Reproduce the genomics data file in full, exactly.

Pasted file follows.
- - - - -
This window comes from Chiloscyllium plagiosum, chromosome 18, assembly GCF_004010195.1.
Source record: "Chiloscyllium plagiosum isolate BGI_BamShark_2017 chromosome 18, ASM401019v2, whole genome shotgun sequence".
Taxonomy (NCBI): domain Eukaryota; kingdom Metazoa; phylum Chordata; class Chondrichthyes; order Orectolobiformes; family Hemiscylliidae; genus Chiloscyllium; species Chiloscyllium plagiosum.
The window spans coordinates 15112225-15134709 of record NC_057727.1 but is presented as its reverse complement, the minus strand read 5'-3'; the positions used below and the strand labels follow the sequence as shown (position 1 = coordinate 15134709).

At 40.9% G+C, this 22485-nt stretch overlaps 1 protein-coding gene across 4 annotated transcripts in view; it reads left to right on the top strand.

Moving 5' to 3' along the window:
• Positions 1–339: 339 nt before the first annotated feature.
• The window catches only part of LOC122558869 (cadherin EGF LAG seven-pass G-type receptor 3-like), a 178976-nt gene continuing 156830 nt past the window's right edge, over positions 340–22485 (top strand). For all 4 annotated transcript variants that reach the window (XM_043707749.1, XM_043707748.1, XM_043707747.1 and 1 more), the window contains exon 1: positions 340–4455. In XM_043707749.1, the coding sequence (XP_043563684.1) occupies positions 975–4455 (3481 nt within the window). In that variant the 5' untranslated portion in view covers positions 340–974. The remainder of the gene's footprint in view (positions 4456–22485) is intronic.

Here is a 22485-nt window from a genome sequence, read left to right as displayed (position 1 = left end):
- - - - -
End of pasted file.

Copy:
This window comes from Chiloscyllium plagiosum, chromosome 18, assembly GCF_004010195.1.
Source record: "Chiloscyllium plagiosum isolate BGI_BamShark_2017 chromosome 18, ASM401019v2, whole genome shotgun sequence".
Taxonomy (NCBI): domain Eukaryota; kingdom Metazoa; phylum Chordata; class Chondrichthyes; order Orectolobiformes; family Hemiscylliidae; genus Chiloscyllium; species Chiloscyllium plagiosum.
The window spans coordinates 15112225-15134709 of record NC_057727.1 but is presented as its reverse complement, the minus strand read 5'-3'; the positions used below and the strand labels follow the sequence as shown (position 1 = coordinate 15134709).

At 40.9% G+C, this 22485-nt stretch overlaps 1 protein-coding gene across 4 annotated transcripts in view; it reads left to right on the top strand.

Moving 5' to 3' along the window:
• Positions 1–339: 339 nt before the first annotated feature.
• The window catches only part of LOC122558869 (cadherin EGF LAG seven-pass G-type receptor 3-like), a 178976-nt gene continuing 156830 nt past the window's right edge, over positions 340–22485 (top strand). For all 4 annotated transcript variants that reach the window (XM_043707749.1, XM_043707748.1, XM_043707747.1 and 1 more), the window contains exon 1: positions 340–4455. In XM_043707749.1, the coding sequence (XP_043563684.1) occupies positions 975–4455 (3481 nt within the window). In that variant the 5' untranslated portion in view covers positions 340–974. The remainder of the gene's footprint in view (positions 4456–22485) is intronic.

Here is a 22485-nt window from a genome sequence, read left to right as displayed (position 1 = left end):